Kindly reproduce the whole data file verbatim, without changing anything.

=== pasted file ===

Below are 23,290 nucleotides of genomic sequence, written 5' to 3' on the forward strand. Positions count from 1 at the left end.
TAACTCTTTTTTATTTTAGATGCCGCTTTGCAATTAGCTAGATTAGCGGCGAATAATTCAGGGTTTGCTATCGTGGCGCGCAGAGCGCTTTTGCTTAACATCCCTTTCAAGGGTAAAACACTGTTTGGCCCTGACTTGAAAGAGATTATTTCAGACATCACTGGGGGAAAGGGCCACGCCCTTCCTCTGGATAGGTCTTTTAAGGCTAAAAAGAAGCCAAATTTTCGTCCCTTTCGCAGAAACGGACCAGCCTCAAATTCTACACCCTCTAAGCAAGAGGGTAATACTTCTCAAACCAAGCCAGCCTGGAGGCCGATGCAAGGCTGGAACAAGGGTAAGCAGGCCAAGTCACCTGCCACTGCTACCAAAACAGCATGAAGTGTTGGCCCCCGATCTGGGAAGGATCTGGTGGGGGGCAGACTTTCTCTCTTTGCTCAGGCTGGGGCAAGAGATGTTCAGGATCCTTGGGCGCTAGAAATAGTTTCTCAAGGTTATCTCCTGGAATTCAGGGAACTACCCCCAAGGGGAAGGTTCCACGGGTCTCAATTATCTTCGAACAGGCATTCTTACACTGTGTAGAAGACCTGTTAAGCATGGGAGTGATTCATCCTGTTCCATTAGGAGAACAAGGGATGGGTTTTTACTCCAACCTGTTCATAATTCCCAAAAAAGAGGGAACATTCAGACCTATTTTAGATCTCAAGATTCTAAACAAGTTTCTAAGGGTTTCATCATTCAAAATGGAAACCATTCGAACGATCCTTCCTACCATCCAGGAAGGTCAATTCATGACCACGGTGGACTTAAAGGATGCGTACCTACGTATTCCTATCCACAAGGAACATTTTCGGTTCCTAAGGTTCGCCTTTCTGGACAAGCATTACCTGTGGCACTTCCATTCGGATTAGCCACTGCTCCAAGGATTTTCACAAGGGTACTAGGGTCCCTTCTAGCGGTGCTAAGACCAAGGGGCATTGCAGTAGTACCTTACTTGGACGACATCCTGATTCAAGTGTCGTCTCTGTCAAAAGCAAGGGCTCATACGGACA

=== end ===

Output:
Below are 23,290 nucleotides of genomic sequence, written 5' to 3' on the forward strand. Positions count from 1 at the left end.
TAACTCTTTTTTATTTTAGATGCCGCTTTGCAATTAGCTAGATTAGCGGCGAATAATTCAGGGTTTGCTATCGTGGCGCGCAGAGCGCTTTTGCTTAACATCCCTTTCAAGGGTAAAACACTGTTTGGCCCTGACTTGAAAGAGATTATTTCAGACATCACTGGGGGAAAGGGCCACGCCCTTCCTCTGGATAGGTCTTTTAAGGCTAAAAAGAAGCCAAATTTTCGTCCCTTTCGCAGAAACGGACCAGCCTCAAATTCTACACCCTCTAAGCAAGAGGGTAATACTTCTCAAACCAAGCCAGCCTGGAGGCCGATGCAAGGCTGGAACAAGGGTAAGCAGGCCAAGTCACCTGCCACTGCTACCAAAACAGCATGAAGTGTTGGCCCCCGATCTGGGAAGGATCTGGTGGGGGGCAGACTTTCTCTCTTTGCTCAGGCTGGGGCAAGAGATGTTCAGGATCCTTGGGCGCTAGAAATAGTTTCTCAAGGTTATCTCCTGGAATTCAGGGAACTACCCCCAAGGGGAAGGTTCCACGGGTCTCAATTATCTTCGAACAGGCATTCTTACACTGTGTAGAAGACCTGTTAAGCATGGGAGTGATTCATCCTGTTCCATTAGGAGAACAAGGGATGGGTTTTTACTCCAACCTGTTCATAATTCCCAAAAAAGAGGGAACATTCAGACCTATTTTAGATCTCAAGATTCTAAACAAGTTTCTAAGGGTTTCATCATTCAAAATGGAAACCATTCGAACGATCCTTCCTACCATCCAGGAAGGTCAATTCATGACCACGGTGGACTTAAAGGATGCGTACCTACGTATTCCTATCCACAAGGAACATTTTCGGTTCCTAAGGTTCGCCTTTCTGGACAAGCATTACCTGTGGCACTTCCATTCGGATTAGCCACTGCTCCAAGGATTTTCACAAGGGTACTAGGGTCCCTTCTAGCGGTGCTAAGACCAAGGGGCATTGCAGTAGTACCTTACTTGGACGACATCCTGATTCAAGTGTCGTCTCTGTCAAAAGCAAGGGCTCATACGGACA